Edited By Jürgen Schriewer and Jürgen K. Schriewer
II Understanding the Dynamics of the Modern World
Discourse Formation in Comparative Education 88 reduced, understanding the state, especially as it has changed, is as im- portant to an understanding of the central questions of comparative edu- cation policy and practice as ever. My starting point is that conceiving globalization, the changing rela- tionships between states and supranational forces, as a threat to compara- tive education has the argument the wrong way round. What has to be explained is as much the traditionally assumed autonomy of the state as its alleged current loss of autonomy. States have never been as autono- mous as has been assumed and proclaimed in comparative education – and this means all states, to a greater or lesser degree. It is not just mechanisms like cultural imperialism or neo-colonialism 3 that limit states' autonomy. At least two other supranational forces have always operated to limit that autonomy for all states. One is economic. No state is autonomous of its economic base, and there have been no exclusively national economies for centuries. The ability of states to act is then al- ways limited, however remotely and apparently inconsequentially by the wider economic systems of which they are part. The other limitation on states' educational autonomy is cultural. This is most clearly demon- strated in the impressive body of work built up by the "sociological insti- tutionalists." 4 Their argument is that the nature of education systems, and particularly their similarity of form and content, cannot be explained by national level factors. Rather, education systems, curricular categories...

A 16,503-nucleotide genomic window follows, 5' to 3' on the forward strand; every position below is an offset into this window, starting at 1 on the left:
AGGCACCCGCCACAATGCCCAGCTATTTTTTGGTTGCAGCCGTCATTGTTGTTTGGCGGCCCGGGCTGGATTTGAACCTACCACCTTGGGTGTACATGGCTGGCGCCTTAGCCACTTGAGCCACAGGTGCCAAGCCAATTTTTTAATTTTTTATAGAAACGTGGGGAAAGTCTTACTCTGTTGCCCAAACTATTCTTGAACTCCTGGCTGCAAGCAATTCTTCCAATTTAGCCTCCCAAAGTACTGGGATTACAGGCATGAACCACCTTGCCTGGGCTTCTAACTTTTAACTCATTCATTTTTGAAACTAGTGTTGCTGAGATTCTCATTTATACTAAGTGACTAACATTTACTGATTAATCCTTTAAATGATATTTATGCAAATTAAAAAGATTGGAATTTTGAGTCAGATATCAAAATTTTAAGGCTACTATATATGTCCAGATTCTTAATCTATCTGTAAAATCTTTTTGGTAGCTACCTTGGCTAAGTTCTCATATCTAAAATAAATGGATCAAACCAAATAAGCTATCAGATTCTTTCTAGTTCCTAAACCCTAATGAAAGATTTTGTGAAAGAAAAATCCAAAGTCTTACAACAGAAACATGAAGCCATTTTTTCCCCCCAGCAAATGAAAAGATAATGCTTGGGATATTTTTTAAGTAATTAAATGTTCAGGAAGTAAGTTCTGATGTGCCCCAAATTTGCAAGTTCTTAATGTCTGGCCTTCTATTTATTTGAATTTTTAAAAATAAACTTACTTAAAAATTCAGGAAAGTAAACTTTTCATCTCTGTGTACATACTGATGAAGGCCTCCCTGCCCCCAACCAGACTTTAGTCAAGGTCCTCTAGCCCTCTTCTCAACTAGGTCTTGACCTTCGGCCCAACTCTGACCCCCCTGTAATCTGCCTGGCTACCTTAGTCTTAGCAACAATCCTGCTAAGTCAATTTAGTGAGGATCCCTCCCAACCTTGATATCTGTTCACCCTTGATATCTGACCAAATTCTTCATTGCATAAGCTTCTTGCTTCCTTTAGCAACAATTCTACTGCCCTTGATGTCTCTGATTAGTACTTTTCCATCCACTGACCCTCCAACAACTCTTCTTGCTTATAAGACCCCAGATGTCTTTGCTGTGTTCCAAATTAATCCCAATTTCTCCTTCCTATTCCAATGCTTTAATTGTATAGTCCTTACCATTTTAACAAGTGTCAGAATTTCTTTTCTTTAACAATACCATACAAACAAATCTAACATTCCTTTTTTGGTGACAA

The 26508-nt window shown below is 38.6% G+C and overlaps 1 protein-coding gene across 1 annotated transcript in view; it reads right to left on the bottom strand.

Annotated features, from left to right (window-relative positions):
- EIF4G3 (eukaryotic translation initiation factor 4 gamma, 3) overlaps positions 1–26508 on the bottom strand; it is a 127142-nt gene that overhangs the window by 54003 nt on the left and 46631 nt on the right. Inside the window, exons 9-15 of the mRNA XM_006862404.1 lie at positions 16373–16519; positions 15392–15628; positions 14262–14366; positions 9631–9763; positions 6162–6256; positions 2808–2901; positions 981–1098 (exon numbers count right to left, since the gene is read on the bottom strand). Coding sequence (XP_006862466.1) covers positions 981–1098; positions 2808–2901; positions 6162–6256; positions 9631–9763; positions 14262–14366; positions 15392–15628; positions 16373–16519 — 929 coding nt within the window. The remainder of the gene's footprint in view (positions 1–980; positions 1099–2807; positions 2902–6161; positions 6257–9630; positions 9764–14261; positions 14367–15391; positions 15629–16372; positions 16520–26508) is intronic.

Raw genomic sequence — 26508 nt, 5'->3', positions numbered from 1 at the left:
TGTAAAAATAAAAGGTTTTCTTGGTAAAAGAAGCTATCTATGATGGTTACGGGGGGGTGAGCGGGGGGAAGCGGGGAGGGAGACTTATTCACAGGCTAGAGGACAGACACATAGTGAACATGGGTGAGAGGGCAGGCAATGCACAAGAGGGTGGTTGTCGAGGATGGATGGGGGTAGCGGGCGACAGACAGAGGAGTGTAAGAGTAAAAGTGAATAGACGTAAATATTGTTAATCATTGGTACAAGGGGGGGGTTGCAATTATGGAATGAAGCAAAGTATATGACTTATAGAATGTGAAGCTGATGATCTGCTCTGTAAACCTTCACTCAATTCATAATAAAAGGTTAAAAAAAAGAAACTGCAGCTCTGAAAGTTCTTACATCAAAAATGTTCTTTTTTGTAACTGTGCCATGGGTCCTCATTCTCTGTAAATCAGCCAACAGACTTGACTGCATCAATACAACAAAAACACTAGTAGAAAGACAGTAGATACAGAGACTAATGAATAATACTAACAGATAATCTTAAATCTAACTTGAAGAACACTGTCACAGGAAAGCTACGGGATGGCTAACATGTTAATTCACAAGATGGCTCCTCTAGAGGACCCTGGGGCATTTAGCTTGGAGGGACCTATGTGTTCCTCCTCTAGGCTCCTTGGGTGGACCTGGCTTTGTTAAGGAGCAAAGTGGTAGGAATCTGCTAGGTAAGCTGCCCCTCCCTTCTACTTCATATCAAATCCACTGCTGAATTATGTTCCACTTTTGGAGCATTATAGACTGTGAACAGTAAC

You are not authenticated to view the full text of this chapter or article.
This site requires a subscription or purchase to access the full text of books or journals.
Do you have any questions? Contact us.Or login to access all content.